March 27, 2017
“When they arrived back in Jerusalem, Jesus entered the Temple and began to drive out the people buying and selling animals for sacrifices. He knocked over the tables of the money changers and the chairs of those selling doves, and he stopped everyone from using the Temple as a marketplace.” Mark 11:15-16 (NLT)
I was 41 years old and fighting with my dad like I was 14.
My father wasn’t feeling well and (in my opinion) was a little crabby. I was sore and tired from a 10-hour car ride with three children, so I suppose it’s possible I was a little crabby, too.
We were in the kitchen having breakfast and looking through vacation photos when he started complaining about how he hates looking at photos on phones. “Why can’t people just print off pictures like they used to?”
I reminded him we still live in a world of color printers: “If you want, I’d be happy to make real, live copies for you to hold in your hands.”
Now, that would have been fine. I could’ve stopped there. But no. Since my mouth was already open, I decided to carry on and tell him how terribly negative I thought he’d been for the past week. “Why are you so focused on the bad things, Dad? It’s exhausting. How about trying to comment on the good for a change?”
I continued, and so did my dad. The decibel level got so loud that my husband walked into the room. After about five minutes, I “won.” He apologized and said he would try to be more positive.
But I didn’t win. Because two days later, my dad had a major stroke. He spent a week lying in a hospital bed, then months in a nursing home, unable to move one side of his body or name most of the people who walked into the room.
The guilt was overwhelming. Why didn’t I lead with kindness?
I took my grief to God and opened to a Bible passage I had never noticed before. I realized God was about to teach me through this trial.
Mark 11:11 says, “So Jesus came to Jerusalem and went into the Temple. After looking around carefully at everything, he left …” (NLT)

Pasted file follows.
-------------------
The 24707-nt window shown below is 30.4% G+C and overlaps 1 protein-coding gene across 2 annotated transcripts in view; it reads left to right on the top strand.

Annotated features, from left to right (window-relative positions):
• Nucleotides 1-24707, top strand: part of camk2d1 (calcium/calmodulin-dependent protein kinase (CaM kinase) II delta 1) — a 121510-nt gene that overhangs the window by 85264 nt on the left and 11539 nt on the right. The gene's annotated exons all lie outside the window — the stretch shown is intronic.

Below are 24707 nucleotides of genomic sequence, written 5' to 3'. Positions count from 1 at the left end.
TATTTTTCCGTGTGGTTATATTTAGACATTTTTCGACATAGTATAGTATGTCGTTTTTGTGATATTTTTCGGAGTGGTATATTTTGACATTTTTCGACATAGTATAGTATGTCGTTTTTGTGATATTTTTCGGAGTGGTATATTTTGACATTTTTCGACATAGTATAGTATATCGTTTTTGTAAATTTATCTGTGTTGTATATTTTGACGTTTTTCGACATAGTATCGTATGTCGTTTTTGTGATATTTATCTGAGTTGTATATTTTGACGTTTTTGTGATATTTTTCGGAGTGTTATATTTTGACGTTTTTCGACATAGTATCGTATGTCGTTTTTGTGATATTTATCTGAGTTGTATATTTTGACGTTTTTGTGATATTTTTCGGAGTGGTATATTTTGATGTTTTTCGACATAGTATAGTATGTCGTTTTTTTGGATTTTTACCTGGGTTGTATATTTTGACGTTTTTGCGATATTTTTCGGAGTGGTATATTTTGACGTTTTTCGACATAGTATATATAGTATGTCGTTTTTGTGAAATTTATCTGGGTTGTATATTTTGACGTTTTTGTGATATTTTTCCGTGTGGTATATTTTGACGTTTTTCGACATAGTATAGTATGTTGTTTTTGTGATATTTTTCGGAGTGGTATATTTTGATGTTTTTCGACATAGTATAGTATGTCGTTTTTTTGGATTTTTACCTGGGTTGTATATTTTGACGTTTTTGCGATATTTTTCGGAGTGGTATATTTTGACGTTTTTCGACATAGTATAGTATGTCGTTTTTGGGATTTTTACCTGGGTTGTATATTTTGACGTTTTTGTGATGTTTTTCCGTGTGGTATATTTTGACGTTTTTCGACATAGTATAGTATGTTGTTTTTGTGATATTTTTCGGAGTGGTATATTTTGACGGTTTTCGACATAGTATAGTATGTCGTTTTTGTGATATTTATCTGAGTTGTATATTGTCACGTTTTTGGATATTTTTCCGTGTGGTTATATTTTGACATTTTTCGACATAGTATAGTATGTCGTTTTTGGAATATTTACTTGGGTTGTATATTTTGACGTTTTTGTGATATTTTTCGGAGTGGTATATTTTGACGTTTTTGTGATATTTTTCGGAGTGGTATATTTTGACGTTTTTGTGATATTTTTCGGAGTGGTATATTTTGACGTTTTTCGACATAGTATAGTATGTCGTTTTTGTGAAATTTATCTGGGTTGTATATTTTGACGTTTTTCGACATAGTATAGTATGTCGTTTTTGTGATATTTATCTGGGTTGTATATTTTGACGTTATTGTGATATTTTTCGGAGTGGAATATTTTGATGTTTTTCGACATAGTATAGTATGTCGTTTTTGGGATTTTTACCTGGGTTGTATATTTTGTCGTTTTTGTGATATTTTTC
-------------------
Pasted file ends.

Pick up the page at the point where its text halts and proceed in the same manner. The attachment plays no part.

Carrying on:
Four verses later, otherwise known as the next morning, the story continues: “When they arrived back in Jerusalem, Jesus entered the Temple and began to drive out the people buying and selling animals for sacrifices. He knocked over the table of the money changers and the chairs of those selling doves, and he stopped everyone from using the Temple as a marketplace” (Mark 11:15-16).
Did you catch that? Jesus didn’t unleash his fury the first time he saw the Temple. He scoped out the situation, slept on it and then went in the next day with the roundhouse kick.
Raising our voices isn’t out of line. The problem is often our timing. We need to take time to search for the right words so the wrong words — in the wrong decibel — don’t sneak up on us. I don’t know about you, but my relationships would be a whole lot sweeter if I would assess each situation and take the time to decide if it’s worth fighting about. If it is, it’ll still be there tomorrow.
God is good at teaching — and redeeming. My dad is once again well enough to share a meal, breathe words of wisdom into his daughter’s sometimes chaotic life, and even look at photos on a cellphone. Although he still prefers the printed version, we sure don’t fight about it anymore.
Heavenly Father, we are in awe of the way You can take every trial and turn it into a teaching opportunity. Lord, give us the wisdom to hold our words until we are certain we are in the center of Your will. Thank You for Your forgiveness when we fail or fall short. In Jesus’ Name, Amen.
TRUTH FOR TODAY:
James 1:19-20, “My dear brothers and sisters, take note of this: Everyone should be quick to listen, slow to speak and slow to become angry, because human anger does not produce the righteousness that God desires.” (NIV)
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REFLECT AND RESPOND:
Think of a time when you let anger fly from your tongue. What would have changed if you had waited a day to voice your opinion?
Memorize a Scripture verse you can call to mind when you feel yourself being pulled into an argument. Perhaps consider starting with Proverbs 15:1, “A gentle answer deflects anger, but harsh words make tempers flare.” (NLT)
© 2017 by Nicole J Phillips. All rights reserved.